A study of the effect of motorcycle training on riding behaviour was undertaken. This comprised an analysis of two areas of behaviour:- (a) the extent of riding, and (b) riding habits and style. With respect to the first area, differences were found to exist regarding the extent of the mileages travelled by the experimental and control samples. Riders from the experimental sample substantially increase their mileage after training. They also ride significantly more miles per month than respondents from the control sample but are less likely to ride consistently. It is postulated that such erratic riding behaviour may inhibit the learning process. Certain explanations for this absence in continuity in riding are to be found in the study of the riding habits and style. Respondents from the experimental sample use their machines more for pleasure and give greater consideration to weather conditions. Differences are also observable with respect to the braking procedures used by the two samples. The training given by the RAC/ACU motorcycle scheme does not substantially affect the riding behaviour of the pupils attending, although the behaviour of those students may be inherently different from that of the general motorcycling population. Training may, in fact, reinforce rather than modify the existing pupil behaviour and this may have a detrimental effect on riding ability and performance. (a) (TRRL)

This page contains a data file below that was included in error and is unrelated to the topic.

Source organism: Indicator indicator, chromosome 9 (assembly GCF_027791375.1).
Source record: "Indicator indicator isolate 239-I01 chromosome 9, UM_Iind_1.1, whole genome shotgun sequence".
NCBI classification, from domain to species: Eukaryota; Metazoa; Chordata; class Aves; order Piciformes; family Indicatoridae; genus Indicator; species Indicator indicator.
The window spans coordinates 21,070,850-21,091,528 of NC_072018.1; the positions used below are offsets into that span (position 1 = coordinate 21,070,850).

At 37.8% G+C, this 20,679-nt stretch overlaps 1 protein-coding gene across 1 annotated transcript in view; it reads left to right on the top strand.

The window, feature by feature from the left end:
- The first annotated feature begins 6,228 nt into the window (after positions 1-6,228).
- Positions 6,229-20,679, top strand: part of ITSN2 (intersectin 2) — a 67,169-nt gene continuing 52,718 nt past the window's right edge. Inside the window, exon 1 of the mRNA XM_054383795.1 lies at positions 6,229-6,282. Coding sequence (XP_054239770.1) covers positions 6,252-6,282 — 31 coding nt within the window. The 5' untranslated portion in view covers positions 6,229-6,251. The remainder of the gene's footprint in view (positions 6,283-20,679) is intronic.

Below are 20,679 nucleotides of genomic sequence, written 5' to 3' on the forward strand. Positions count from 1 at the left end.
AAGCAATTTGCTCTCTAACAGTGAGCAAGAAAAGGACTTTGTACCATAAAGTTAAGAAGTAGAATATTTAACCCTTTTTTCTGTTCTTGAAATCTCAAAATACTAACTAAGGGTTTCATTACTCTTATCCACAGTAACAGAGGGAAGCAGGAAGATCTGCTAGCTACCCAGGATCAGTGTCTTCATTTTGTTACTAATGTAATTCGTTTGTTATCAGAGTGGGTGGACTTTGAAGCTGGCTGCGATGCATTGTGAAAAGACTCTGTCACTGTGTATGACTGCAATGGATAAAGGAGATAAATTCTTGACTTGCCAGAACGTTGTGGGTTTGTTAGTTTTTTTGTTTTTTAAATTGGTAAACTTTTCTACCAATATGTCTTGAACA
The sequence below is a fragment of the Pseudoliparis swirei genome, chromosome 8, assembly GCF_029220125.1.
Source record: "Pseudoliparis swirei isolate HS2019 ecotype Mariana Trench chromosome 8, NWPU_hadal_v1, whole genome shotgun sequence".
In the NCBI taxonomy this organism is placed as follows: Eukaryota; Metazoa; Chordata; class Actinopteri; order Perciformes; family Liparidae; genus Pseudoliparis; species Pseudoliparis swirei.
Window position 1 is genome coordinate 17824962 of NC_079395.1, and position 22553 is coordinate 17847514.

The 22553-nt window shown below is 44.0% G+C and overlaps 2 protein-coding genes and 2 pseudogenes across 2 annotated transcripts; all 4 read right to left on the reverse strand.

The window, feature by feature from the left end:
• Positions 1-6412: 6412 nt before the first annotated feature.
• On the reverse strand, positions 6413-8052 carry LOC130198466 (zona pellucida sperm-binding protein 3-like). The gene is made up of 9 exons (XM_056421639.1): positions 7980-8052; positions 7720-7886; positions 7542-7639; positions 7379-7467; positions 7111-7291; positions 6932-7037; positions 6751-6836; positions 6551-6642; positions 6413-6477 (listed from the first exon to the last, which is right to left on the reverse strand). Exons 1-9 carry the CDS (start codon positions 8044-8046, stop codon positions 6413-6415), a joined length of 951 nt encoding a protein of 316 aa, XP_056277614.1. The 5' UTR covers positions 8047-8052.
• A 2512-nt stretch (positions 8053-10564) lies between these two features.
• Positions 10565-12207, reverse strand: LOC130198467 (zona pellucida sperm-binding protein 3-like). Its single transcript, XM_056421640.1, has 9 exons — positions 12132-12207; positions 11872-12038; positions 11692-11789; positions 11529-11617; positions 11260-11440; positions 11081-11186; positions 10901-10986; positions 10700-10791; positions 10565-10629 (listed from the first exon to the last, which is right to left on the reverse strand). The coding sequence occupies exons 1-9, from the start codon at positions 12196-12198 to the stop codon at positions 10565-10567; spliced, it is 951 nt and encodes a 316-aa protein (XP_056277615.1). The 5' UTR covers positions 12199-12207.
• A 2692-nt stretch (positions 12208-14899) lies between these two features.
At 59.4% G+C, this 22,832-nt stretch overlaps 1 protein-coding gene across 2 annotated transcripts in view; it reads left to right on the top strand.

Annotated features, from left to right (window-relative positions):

• Corporate Authors:

    University of Salford

    Department of Civil Engineering, Road Safety Research Unit
    Salford M5 4WT, Manchester,   England 
  • Authors:
    • Tatum, S
    • RAYMOND, S
  • Publication Date: 1977-9

Media Info

  • Features: Tables;
  • Pagination: 100 p.

Subject/Index Terms

Filing Info

  • Accession Number: 00323168
  • Record Type: Publication
  • Source Agency: Transport Research Laboratory
  • Report/Paper Numbers: Monograph
  • Files: ITRD, TRIS
  • Created Date: May 21 1981 12:00AM